1. Costa Rica takes up just 0.03 percent of the Earth’s surface, but it has 6 percent of its biodiversity.
For thousands of years, Costa Rica has acted as a ‘bridge’ for numerous species of animals and plants to travel up from South America. And it has so much climate diversity, that they all tend to remain there. Costa Rica has miles of rainforest, but there are also dry, volcanic areas and mountain ranges as well. Plus, it has a coastline on both the Pacific Ocean and the Caribbean Sea.
The people of Costa Rica have also made preserving the environment a top priority — they’ve signed 45 international environmental treaties and have enacted countless regulations of their own in order to protect endangered species and biodiversity. One small example I saw while I was in Dominical: monkey bridges. When a highway was built between Quepos and Dominical, the community knew that because it had to intersect through a rainforest, the road would endanger animals trying to get between either side. To counteract this, rope bridges were strung between the trees above to give monkeys and sloths a way to pass safely.
2. In Costa Rica, you’re not ‘pregnant,’ you’re ‘con luz.’
Which translates as ‘with light.’ And your soulmate isn’t your ‘soulmate,’ they’re your ‘media naranja‘ or ‘the other half of your orange.’
3. Nearly 26 percent of Costa Rica’s land is protected in either a national park or refuge.
There are also four UNESCO World Heritage sites in Costa Rica — Area de Conservación Guanacaste in the northwest, Cocos Island 342 miles offshore in the Pacific Ocean, the Stone Spheres on the Diquís Delta, and La Amistad International Park, which is the largest nature reserve in Central America and is equally split between Costa Rica and Panama.
4. More than 10 percent of the world’s butterflies live in Costa Rica.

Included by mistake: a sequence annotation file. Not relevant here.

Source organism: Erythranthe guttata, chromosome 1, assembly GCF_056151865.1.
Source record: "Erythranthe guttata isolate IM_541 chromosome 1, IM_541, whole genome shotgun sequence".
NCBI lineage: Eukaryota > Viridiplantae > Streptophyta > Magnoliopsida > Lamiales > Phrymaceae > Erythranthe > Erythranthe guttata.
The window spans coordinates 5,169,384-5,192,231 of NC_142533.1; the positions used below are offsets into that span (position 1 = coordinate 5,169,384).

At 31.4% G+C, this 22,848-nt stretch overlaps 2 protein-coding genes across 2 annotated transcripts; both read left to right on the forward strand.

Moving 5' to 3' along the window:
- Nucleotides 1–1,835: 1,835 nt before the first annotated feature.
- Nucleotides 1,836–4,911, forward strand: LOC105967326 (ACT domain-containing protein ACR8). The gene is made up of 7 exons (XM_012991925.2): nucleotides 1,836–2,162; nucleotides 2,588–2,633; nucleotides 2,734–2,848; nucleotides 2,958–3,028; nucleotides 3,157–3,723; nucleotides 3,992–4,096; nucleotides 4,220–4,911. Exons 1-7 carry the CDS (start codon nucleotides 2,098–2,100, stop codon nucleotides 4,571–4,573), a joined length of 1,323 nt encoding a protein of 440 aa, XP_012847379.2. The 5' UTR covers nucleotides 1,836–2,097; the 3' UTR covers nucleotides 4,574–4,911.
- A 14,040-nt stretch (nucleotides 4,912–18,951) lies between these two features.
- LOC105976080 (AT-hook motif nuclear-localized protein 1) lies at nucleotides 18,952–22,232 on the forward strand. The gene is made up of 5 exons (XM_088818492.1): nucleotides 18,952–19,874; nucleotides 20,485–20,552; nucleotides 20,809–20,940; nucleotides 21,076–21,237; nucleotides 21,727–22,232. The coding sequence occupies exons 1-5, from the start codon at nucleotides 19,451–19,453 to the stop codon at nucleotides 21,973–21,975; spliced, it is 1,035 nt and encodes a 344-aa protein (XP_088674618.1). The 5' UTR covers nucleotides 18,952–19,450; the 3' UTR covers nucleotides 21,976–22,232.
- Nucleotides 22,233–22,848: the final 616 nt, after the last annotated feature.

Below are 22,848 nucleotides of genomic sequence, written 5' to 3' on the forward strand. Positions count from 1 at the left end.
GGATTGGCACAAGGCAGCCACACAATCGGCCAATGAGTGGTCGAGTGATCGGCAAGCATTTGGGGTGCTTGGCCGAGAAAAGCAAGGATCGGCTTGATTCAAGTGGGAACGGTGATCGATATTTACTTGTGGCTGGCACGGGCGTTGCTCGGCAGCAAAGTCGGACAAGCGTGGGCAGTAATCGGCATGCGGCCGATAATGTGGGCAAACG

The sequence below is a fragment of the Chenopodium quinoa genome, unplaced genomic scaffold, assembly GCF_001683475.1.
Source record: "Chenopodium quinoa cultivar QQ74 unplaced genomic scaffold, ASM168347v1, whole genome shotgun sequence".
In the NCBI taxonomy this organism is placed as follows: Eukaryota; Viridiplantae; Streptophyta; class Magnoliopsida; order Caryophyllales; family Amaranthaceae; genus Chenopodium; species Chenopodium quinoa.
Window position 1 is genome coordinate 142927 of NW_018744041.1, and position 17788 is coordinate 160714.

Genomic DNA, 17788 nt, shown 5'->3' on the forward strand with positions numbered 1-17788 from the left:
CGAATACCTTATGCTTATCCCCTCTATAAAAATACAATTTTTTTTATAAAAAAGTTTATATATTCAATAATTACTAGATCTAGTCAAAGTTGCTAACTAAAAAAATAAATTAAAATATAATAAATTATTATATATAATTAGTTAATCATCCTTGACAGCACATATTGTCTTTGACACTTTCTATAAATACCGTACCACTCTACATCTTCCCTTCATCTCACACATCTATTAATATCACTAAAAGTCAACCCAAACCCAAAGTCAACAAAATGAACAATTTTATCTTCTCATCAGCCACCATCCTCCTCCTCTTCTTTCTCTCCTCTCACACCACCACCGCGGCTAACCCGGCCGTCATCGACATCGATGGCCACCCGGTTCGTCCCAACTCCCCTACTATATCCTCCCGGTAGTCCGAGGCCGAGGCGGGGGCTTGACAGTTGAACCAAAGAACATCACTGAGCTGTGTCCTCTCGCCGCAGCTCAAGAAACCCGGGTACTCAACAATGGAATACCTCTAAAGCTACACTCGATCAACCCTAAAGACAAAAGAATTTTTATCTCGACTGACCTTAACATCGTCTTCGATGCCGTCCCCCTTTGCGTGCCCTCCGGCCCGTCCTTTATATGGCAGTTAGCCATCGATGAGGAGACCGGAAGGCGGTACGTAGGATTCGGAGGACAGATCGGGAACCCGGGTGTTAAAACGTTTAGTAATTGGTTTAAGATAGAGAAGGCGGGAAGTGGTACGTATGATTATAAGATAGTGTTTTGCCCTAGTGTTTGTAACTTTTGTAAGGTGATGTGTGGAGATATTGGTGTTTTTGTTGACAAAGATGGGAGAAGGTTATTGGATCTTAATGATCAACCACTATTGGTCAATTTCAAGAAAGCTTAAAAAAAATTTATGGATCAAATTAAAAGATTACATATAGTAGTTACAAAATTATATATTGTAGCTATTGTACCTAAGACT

And there are more than 750,000 different types of insects, including 20,000 different kinds of spiders.
5. Costa Rica’s life expectancy is one of the highest in the world.
In 2012, The World Health Organization found that the average life expectancy of Ticos is about 78 years. And as of June 2013, 417 Centenarians were reported to be living in the country — out of a population of 4.5 million, that’s really good. The Nicoya Penninsula is especially interesting to longevity researchers because it’s common for citizens to reach ages between 90 to 110 years old there. Researchers believe that the high life expectancy in Nicoya could be because the waters are unusually rich in magnesium and calcium, but other factors might play in too. For instance, Costa Rica has a well-structured social welfare system, living standards are high, many people are spiritual and the country has remained peaceful, even while its neighboring countries battle civil wars and poverty.
6. Costa Rica’s marine territory is larger than its land territory.
By a lot. The actual land area of Costa Rica is just over 50,000 square kilometers, but it watches over more than 500,000 square kilometers of marine territory.
7. Costa Rica has a literacy rate of 98 percent.
The World Economic Forum ranked Costa Rica’s education system as the highest in Latin America. Schooling is mandatory and free — a minimum of 8% GDP goes to it annually. And if a student lives in a rural area without access to a school, classes are broadcasted over the national radio station for them. When they turn 13, students can choose between two different types of secondary education: five years at an academic school or six years at a technical school, either way, they get a high school diploma.
8. Monkeys are the most common mammals.
Next to bats. There are four different species of monkey in CR: Howler Monkeys, Spider Monkeys, Squirrel (or Titi) Monkeys and White-Faced (or Capuchin) Monkeys.
9. Costa Rica is the longest standing democracy in Central America.
Its constitution was drafted in 1949. Since then, it’s arguably become the most stable nation in Central America.
10. Costa Rica is a Catholic country, but it respects freedom of religion.
A 2007 survey by the University of Costa Rica found that a little more than 70 percent of Ticos identify as Roman Catholic, but a little more than 11 percent don’t practice a religion at all. And an interesting fact: all the Catholic Churches face west. Although the purpose of this tradition isn’t exactly set in stone, the reason might be that if the church faces west, the churchgoers will be facing east, which is the direction of Jerusalem.
11. CR hasn’t had an army since 1948.
After Costa Rica ended its civil war — a war that lasted just 44 days but killed at least 2,000 people — the Costa Rican military was abolished. Breaking a wall with a mallet, President José Figueres Ferrer symbolically called for an end to any militarized, violent spirit. In 1949, the abolition of the military was added to Costa Rica’s Constitution. The budget that was devoted to military spending was funneled into education, culture and security instead.